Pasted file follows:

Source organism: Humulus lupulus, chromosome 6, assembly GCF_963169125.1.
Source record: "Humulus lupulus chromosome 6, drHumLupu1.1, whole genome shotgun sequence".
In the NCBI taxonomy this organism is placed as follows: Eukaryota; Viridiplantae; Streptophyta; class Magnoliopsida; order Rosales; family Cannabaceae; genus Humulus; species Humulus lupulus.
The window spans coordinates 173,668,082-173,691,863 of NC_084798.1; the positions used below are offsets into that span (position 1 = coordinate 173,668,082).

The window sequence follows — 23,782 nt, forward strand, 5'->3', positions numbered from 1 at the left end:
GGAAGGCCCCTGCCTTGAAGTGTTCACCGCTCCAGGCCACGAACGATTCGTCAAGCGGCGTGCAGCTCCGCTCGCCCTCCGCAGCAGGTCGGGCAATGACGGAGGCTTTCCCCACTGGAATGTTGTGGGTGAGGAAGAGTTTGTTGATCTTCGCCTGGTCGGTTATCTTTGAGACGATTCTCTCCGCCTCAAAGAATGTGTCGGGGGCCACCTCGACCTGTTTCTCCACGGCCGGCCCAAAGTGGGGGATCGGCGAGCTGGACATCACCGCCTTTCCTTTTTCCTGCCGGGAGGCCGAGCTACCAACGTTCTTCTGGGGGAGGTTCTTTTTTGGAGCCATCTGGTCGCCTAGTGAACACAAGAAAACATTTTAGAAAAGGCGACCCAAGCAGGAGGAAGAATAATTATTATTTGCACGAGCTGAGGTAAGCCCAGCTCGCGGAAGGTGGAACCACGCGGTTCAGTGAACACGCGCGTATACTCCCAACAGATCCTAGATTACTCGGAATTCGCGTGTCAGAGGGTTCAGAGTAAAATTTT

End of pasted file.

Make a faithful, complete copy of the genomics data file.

Source organism: Humulus lupulus, chromosome 6, assembly GCF_963169125.1.
Source record: "Humulus lupulus chromosome 6, drHumLupu1.1, whole genome shotgun sequence".
In the NCBI taxonomy this organism is placed as follows: Eukaryota; Viridiplantae; Streptophyta; class Magnoliopsida; order Rosales; family Cannabaceae; genus Humulus; species Humulus lupulus.
The window spans coordinates 173,668,082-173,691,863 of NC_084798.1; the positions used below are offsets into that span (position 1 = coordinate 173,668,082).

The window sequence follows — 23,782 nt, forward strand, 5'->3', positions numbered from 1 at the left end:
GGAAGGCCCCTGCCTTGAAGTGTTCACCGCTCCAGGCCACGAACGATTCGTCAAGCGGCGTGCAGCTCCGCTCGCCCTCCGCAGCAGGTCGGGCAATGACGGAGGCTTTCCCCACTGGAATGTTGTGGGTGAGGAAGAGTTTGTTGATCTTCGCCTGGTCGGTTATCTTTGAGACGATTCTCTCCGCCTCAAAGAATGTGTCGGGGGCCACCTCGACCTGTTTCTCCACGGCCGGCCCAAAGTGGGGGATCGGCGAGCTGGACATCACCGCCTTTCCTTTTTCCTGCCGGGAGGCCGAGCTACCAACGTTCTTCTGGGGGAGGTTCTTTTTTGGAGCCATCTGGTCGCCTAGTGAACACAAGAAAACATTTTAGAAAAGGCGACCCAAGCAGGAGGAAGAATAATTATTATTTGCACGAGCTGAGGTAAGCCCAGCTCGCGGAAGGTGGAACCACGCGGTTCAGTGAACACGCGCGTATACTCCCAACAGATCCTAGATTACTCGGAATTCGCGTGTCAGAGGGTTCAGAGTAAAATTTT